You can build complex Excel spreadsheets that consolidate data from many sources without VBA macros. You can produce charts and reports that summarize virtually any aspect of your business and you can manage information as varied as customer databases, research data, inventory activity, and sports scores. Introduce VBA macros to the mix, though, and your spreadsheets can become dynamic, full-featured software applications.
Learning VBA isn't easy; it takes you beyond being an Excel user to becoming a computer programmer. The good news is: you can teach yourself VBA using resources available free online.
Learn Excel VBA. Look for nonmacro solutions before you start messing with VBA. If you don't know Excel's capabilities well, you're likely to write macros that do things you could accomplish instead with good spreadsheet design and a few mouse clicks.
Navigate to Microsoft's VBA for Excel 2003 training page. There is no equivalent page for Excel 2007, but you won't need version-specific knowledge until you've mastered the fundamentals of VBA.
Watch the introductory videos and work through the textual tutorials that introduce programming with VBA. There are three courses. Complete them, do the practice sessions and take the tests.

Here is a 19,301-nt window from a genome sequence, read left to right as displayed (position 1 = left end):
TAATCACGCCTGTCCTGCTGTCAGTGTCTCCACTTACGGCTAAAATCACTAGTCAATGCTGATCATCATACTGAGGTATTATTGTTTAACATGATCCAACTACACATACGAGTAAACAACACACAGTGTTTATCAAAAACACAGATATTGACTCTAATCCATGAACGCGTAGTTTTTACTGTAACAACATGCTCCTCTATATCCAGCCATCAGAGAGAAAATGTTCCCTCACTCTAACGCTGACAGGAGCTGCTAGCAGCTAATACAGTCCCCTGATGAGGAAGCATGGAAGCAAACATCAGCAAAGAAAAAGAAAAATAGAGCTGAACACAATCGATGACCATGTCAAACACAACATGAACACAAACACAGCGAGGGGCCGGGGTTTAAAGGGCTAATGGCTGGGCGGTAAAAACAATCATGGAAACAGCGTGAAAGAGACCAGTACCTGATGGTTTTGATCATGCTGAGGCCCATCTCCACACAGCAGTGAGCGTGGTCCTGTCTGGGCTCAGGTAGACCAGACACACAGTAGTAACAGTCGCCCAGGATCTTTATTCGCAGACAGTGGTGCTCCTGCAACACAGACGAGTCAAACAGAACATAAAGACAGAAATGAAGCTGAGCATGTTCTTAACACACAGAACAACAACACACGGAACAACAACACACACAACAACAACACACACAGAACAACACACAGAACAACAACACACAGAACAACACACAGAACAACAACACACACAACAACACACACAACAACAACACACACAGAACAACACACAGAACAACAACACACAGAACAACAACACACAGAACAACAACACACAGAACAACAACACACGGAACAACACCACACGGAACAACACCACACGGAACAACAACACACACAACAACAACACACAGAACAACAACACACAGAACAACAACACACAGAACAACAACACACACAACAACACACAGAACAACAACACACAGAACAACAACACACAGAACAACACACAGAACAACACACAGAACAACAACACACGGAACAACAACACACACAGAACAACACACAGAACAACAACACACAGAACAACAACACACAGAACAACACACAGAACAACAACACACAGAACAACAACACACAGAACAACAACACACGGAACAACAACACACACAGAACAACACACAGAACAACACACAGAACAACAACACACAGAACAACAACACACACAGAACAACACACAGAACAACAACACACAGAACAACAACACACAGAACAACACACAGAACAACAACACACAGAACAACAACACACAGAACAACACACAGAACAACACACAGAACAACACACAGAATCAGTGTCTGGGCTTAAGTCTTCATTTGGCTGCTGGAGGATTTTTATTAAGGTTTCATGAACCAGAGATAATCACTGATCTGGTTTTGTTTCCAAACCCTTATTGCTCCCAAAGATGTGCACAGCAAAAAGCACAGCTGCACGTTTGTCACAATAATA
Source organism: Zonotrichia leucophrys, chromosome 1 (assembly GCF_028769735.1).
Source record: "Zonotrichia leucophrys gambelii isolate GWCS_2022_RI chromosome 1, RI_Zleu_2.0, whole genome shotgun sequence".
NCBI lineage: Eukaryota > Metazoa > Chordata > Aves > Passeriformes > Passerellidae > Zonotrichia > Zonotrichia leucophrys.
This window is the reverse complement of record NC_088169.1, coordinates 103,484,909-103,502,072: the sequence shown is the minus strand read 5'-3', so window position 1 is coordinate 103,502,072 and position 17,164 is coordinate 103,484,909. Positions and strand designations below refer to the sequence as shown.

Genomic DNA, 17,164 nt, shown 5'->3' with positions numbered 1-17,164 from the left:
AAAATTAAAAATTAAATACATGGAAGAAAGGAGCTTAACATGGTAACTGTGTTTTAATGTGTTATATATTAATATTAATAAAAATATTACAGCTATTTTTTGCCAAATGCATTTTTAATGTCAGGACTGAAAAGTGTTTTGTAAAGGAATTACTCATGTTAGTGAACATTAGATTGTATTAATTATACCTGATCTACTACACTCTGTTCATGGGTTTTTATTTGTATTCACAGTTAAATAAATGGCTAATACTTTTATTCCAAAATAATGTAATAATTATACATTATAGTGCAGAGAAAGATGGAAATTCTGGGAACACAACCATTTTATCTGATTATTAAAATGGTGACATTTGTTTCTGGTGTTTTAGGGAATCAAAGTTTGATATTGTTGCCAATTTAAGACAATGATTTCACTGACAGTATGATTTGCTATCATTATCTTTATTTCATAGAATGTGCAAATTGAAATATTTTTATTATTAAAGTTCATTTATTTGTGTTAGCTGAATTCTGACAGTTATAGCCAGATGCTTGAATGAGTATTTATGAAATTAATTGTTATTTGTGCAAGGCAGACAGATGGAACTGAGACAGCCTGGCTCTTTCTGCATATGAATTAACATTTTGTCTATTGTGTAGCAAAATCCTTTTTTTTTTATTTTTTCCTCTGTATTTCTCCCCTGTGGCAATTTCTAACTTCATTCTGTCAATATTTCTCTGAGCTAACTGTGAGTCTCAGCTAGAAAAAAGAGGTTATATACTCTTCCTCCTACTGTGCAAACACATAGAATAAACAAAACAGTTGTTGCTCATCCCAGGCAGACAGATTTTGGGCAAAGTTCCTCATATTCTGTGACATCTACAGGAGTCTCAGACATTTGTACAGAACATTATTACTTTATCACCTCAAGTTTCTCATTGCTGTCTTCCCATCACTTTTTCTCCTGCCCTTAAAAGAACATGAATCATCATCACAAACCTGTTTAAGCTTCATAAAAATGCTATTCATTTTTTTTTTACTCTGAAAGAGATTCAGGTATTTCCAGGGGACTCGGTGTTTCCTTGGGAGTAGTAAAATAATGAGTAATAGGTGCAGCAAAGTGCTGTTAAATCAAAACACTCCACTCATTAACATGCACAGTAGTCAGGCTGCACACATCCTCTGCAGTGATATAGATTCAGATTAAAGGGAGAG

Complete the VBA tutorials at xlpert.com and xl-vba.com. Xlpert offers a free eight-lesson course, while xl-vba's course has 23 lessons. The writing doesn't sparkle and there's a lot missing (to encourage you to buy a complete course), but the material will reinforce what you learned from Microsoft's site. Repetition is useful when learning a new language.
Build a spreadsheet that does something useful for you, then turn it into a macro-driven application. When you feel stymied--and you will from time to time--press the F1 key to activate Excel VBA's help system. You can learn VBA entirely from the help system, but it would be very hard if you're not already a programmer.
Visit Microsoft's developers' forums to research problems and ask questions of other programmers. A link below leads to the forums page where you'll find a list of several Excel-related discussion groups.
Tips & Warnings
- As early as possible in your studies, start writing macros to make Excel do your own bidding. You'll learn faster when you make the material personal and you'll quickly assemble a list of questions to guide future study and research.
- Explore Microsoft's Developer Network and read some of the technical articles there. Some features they teach may provide macro-free solutions to problems you're having.
- Don't be fooled by the tone of tutorials that teach VBA. Everyone wants you to think it's easy to automate Excel. But consider: VBA is a very complex programming language running on a complex software application. Many professional programmers have four-year college degrees in computer science.
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